Ad 3). According to Wikipedia, De Moivre's formula is: $$ \left[cos(x)+i\sin(x)\right]^n = \cos(nx) + i\sin(nx) $$ And this can be proved for any integer $n$ , quite independent of Euler's formula. It's rather the other way around: because of the pattern $\;f(x)^n = f(nx)\;$ , de Moivre's formula can be considered as a heuristics for Euler's formula.
But uniquesolution is quite right: <quote> Probably the most fundamental fact about it is that it is the only measurable function for which $f(x+y)=f(x)f(y)$ for all $x,y$ </quote> Can we mimic this behavior of $\,e^x$ with the function $f(x) = \cos(x)+i\sin(x)$ ? From trigonometry we know that: $$ \cos(x+y) = \cos(x)\cos(y) - \sin(x)\sin(y)\\ \sin(x+y) = \sin(x)\cos(y) + \cos(x)\sin(y) $$ Hence: $$ f(x+y) = \cos(x+y) + i \sin(x+y) =\\ \left[\cos(x)\cos(y) - \sin(x)\sin(y)\right] + i \left[\sin(x)\cos(y) + \cos(x)\sin(y)\right] =\\ \left[\cos(x) + i \sin(x)\right]\left[\cos(y) + i \sin(y)\right] = f(x)f(y) $$ So our $f(x)$ behaves like an exponential function.

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Thanks for the awesome answer to this old question! It's going to take me some time to get through all of these links, but in the meantime I wanted to mention that my favorite derivation of the Boltzmann distribution in physics is directly related to symmetry, the basic idea being that entropy must be an additive integral of the motion, and hence must depend only on energy. It can be found in Landau vol 5 – Matt Calhoun Nov 12 at 16:38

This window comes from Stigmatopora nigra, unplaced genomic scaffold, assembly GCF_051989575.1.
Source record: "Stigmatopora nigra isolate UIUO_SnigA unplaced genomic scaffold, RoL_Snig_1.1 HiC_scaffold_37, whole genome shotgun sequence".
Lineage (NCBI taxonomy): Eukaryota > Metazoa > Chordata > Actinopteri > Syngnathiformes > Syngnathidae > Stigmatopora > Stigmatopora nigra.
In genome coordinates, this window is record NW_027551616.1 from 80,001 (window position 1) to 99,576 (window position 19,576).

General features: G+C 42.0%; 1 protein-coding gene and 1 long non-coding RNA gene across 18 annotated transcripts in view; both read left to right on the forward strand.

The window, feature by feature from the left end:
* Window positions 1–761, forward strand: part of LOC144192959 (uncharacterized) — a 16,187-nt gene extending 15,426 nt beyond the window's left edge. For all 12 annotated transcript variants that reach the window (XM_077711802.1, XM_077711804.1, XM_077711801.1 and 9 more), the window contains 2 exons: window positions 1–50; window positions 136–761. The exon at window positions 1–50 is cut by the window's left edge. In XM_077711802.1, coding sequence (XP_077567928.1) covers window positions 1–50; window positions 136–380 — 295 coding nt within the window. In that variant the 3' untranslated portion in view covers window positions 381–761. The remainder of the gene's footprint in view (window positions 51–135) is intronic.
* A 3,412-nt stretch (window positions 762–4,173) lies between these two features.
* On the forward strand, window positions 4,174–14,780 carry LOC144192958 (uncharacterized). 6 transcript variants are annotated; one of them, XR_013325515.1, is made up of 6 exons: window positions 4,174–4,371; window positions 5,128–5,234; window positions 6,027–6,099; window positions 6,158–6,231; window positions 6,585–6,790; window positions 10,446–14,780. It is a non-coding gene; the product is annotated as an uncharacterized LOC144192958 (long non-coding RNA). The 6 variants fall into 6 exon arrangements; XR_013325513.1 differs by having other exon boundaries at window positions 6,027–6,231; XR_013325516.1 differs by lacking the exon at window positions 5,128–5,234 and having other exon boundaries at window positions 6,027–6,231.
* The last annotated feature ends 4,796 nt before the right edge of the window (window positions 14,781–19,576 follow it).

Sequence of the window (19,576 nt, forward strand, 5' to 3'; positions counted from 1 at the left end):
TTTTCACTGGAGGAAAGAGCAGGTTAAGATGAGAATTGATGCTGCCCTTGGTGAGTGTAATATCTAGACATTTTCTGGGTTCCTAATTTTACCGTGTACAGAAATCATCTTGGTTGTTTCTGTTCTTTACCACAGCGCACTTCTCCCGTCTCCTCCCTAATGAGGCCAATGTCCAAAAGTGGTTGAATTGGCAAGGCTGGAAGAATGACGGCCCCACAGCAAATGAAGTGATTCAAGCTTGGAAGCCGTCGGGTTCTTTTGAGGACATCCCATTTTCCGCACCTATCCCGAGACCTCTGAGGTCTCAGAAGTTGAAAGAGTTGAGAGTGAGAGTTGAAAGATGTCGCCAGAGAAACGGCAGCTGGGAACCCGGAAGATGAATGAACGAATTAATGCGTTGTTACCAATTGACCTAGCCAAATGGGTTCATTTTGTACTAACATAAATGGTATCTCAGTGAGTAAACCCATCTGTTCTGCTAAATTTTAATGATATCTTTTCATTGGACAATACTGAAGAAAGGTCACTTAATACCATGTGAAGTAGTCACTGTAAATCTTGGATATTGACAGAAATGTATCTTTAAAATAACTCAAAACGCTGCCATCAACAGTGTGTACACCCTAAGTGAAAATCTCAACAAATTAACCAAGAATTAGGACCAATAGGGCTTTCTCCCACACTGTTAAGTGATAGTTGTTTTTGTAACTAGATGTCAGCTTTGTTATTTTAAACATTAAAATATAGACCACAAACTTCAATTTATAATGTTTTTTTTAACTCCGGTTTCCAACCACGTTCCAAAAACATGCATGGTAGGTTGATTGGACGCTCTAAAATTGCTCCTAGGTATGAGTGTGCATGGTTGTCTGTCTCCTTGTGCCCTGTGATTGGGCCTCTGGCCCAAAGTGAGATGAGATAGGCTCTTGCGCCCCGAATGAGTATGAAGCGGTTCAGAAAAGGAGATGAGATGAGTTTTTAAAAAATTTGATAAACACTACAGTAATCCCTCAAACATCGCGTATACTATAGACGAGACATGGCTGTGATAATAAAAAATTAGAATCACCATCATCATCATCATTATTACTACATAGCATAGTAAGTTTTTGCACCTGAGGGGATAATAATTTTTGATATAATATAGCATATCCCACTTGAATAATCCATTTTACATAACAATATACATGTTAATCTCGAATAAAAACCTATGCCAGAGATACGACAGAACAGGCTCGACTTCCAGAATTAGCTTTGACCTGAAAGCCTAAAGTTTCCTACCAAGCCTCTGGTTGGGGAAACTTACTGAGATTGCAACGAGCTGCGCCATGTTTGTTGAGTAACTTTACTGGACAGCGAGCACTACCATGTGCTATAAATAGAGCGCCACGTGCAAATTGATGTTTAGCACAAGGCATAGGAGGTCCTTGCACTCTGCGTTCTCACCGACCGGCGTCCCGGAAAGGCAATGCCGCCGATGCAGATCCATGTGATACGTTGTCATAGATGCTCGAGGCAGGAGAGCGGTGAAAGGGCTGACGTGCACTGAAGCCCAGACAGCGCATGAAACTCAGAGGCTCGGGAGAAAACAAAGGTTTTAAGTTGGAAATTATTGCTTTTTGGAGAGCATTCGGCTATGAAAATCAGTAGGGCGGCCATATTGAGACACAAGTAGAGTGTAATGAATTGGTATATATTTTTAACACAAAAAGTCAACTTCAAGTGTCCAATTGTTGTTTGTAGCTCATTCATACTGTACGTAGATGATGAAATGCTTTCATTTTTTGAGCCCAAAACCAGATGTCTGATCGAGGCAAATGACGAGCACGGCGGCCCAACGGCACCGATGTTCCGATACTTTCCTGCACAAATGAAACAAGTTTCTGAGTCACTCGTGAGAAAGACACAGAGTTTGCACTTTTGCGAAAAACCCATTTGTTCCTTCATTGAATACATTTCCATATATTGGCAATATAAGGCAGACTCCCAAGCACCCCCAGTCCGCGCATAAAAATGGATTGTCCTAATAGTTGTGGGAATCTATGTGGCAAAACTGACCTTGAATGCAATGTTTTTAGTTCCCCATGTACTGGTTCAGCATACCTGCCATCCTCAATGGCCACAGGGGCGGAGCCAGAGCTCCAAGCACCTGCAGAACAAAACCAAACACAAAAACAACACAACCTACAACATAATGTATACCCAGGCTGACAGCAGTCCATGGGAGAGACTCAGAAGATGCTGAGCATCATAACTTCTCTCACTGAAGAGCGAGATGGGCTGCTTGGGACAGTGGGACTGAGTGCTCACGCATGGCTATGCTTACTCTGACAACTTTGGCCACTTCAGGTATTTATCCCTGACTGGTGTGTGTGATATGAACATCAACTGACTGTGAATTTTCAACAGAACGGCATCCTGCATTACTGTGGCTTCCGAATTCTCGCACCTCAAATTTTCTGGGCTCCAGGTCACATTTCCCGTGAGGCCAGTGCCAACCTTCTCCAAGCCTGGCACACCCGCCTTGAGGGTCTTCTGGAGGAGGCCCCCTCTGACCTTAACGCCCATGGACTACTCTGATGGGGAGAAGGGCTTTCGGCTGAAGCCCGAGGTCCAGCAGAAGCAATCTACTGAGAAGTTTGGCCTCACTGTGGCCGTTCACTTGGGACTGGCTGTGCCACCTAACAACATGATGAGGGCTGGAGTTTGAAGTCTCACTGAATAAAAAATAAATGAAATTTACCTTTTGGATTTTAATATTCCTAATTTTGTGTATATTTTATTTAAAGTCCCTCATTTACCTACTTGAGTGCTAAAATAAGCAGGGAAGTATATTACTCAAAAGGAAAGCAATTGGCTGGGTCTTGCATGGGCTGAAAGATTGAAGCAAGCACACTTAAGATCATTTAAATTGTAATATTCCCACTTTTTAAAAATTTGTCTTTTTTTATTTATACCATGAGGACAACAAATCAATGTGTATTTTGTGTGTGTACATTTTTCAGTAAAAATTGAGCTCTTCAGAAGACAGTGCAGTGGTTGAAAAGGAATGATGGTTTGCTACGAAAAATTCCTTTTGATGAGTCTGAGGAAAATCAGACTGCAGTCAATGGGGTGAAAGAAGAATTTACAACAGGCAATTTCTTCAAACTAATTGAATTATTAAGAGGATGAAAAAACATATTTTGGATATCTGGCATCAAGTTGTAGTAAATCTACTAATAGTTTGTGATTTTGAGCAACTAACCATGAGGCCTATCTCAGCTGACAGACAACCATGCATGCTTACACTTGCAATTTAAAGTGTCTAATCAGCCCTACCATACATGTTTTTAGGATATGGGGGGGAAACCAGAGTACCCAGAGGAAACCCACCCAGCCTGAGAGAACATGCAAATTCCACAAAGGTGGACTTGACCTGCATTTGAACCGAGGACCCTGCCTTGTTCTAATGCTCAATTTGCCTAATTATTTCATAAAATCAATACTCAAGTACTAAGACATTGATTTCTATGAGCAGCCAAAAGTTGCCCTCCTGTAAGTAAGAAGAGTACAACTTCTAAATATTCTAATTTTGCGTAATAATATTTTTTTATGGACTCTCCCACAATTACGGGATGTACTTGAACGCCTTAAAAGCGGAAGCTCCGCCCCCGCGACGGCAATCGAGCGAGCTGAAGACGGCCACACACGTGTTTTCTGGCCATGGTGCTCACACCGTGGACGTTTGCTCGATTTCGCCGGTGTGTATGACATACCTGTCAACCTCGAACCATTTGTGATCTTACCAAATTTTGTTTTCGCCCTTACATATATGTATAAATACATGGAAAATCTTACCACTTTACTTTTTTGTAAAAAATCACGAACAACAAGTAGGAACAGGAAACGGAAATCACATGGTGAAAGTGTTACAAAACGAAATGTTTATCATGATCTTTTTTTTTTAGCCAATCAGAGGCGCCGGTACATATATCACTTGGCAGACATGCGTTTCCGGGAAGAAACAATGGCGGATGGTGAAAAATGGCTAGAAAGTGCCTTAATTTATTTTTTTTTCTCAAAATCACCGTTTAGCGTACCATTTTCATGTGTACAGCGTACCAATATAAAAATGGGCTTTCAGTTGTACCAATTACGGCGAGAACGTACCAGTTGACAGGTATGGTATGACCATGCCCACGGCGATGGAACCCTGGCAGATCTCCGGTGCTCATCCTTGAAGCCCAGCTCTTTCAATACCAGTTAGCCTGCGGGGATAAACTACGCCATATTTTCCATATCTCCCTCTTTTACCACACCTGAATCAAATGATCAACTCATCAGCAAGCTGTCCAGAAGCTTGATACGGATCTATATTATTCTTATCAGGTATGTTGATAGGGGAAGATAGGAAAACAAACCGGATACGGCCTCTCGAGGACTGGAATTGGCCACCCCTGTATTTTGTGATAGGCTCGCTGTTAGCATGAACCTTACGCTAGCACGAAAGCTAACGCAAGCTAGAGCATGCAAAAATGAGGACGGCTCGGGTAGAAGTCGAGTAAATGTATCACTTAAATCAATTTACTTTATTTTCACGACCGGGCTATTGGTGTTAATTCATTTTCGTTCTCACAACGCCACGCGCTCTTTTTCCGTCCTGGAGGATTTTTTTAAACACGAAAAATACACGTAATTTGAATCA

@MattCalhoun: Alas, as a pensionado I have no easy access to a decent library these days. So I can't lay my hands on Landau & Lifschitz. Would it be possible to send me a copy of the relevant page(s)? An email address can be found in my (updated) profile. – Han de Bruijn Nov 13 at 10:05
the words "Landau vol 5" at the end of my previous comment are a link to the relevant pages, in google books. – Matt Calhoun Nov 13 at 16:39

The most important traits of the exponential function that make $e^x$ occur in that much applications are

a) Euler's identity $e^{i\pi} + 1 = 0$

and its implications for the definition of complex trigonimetric functions, i.e.

$$e^{i \cdot x} = \cos x + i \sin x$$

(like Fourier transformation, unit roots)

b) the fact that $\frac{d}{dx}e^x = e^x$

which lets $e^x$ naturally occur in many solutions of differential equations, which are often the most basic formulation of natural laws (growth/decay, gaussian distribution).

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And using b) $\frac{d}{dx}e^x = e^x$ in taylor series expansion you can get the usual series expression for $e^x$ – 911 Jan 9 '11 at 13:11